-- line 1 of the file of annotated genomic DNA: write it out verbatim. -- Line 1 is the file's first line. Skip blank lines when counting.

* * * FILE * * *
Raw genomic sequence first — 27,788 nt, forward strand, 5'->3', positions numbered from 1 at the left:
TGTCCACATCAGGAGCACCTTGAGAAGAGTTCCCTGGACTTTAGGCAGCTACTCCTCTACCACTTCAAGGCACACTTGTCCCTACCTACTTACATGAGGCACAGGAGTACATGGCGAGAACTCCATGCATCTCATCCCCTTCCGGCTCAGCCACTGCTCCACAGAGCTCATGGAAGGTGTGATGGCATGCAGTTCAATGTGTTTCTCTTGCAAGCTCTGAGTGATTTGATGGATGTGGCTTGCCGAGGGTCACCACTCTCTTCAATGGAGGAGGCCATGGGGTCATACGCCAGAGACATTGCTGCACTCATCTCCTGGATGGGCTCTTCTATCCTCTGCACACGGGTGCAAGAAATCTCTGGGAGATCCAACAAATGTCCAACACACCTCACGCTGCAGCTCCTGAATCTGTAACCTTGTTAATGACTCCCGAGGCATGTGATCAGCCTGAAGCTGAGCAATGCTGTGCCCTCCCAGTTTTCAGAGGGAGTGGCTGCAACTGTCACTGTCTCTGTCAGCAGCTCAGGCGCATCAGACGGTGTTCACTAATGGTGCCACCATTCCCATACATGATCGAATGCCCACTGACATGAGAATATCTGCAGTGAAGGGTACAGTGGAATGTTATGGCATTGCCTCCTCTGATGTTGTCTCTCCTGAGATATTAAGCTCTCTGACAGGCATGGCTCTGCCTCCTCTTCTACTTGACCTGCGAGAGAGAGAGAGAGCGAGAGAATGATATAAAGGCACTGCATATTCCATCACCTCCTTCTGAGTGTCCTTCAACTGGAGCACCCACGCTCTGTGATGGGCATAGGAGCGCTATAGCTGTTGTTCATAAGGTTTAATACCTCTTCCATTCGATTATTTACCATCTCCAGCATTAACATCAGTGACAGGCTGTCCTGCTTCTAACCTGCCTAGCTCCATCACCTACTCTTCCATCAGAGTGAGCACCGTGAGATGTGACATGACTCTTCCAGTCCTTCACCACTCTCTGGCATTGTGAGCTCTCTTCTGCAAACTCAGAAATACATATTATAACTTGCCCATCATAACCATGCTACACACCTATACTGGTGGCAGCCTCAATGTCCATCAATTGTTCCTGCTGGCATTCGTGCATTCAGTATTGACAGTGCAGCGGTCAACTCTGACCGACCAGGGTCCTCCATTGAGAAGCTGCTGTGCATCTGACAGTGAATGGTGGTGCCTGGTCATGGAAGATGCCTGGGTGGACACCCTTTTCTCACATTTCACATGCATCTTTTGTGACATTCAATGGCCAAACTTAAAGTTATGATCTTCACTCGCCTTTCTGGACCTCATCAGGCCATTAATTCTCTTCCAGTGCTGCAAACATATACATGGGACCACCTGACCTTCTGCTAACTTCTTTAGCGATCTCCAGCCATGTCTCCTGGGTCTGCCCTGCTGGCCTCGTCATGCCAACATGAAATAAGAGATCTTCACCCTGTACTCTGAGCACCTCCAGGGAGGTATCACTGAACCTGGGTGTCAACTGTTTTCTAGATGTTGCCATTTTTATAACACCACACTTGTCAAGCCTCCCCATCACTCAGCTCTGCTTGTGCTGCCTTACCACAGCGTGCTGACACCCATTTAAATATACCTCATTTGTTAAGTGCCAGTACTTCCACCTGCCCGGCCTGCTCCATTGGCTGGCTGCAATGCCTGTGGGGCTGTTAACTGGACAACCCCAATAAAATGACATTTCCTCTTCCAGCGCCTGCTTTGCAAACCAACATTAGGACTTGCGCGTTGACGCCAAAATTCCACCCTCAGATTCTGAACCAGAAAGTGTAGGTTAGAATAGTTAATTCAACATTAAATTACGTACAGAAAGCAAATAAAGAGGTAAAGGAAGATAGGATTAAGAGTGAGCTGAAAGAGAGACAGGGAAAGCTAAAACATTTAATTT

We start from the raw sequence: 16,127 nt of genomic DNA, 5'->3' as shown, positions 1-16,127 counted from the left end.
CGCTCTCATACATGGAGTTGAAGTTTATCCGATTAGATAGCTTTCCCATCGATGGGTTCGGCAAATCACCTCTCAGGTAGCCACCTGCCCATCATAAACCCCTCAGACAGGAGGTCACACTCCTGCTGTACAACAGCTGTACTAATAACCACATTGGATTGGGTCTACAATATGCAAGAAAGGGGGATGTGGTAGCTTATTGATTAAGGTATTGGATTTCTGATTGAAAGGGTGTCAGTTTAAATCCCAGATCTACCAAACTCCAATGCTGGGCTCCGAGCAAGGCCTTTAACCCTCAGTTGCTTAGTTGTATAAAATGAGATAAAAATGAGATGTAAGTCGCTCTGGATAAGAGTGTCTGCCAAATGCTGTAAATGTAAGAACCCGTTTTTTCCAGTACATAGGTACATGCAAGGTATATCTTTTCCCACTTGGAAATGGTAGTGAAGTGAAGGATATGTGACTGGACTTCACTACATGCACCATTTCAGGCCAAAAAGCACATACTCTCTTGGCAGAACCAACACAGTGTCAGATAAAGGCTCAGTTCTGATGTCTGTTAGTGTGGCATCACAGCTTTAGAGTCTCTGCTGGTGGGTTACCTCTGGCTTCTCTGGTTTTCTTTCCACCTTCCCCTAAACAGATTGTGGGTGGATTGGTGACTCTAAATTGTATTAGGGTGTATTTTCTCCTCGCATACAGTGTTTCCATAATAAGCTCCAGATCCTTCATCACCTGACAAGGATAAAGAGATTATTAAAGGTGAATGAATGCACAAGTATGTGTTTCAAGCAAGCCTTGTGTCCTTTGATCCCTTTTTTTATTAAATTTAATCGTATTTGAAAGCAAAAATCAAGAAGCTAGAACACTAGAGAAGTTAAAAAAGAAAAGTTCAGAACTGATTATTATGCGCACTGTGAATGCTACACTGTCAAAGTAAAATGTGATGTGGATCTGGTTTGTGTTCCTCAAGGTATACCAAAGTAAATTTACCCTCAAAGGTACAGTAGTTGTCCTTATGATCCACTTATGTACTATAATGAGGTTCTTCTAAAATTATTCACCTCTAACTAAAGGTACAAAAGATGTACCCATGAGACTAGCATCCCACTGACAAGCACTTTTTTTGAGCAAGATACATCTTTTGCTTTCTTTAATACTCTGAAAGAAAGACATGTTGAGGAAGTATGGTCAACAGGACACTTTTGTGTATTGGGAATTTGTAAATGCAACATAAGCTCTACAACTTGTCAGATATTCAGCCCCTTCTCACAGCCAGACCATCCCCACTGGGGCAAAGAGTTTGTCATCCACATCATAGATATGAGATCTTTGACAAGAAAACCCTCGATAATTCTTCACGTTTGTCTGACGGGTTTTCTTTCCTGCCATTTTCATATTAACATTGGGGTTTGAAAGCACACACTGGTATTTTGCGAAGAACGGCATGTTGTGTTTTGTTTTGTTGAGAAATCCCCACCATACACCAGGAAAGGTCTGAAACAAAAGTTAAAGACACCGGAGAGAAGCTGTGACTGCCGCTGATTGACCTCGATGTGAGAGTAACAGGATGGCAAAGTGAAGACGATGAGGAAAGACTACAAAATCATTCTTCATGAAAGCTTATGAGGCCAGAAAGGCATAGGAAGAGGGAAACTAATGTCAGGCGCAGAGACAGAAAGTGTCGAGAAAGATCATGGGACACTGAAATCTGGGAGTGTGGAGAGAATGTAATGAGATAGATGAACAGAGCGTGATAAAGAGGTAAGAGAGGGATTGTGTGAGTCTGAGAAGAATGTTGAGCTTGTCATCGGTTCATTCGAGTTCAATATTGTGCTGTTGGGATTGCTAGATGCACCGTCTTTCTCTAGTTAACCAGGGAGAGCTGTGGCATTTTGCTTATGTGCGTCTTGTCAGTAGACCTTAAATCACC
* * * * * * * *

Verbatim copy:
Raw genomic sequence first — 27,788 nt, forward strand, 5'->3', positions numbered from 1 at the left: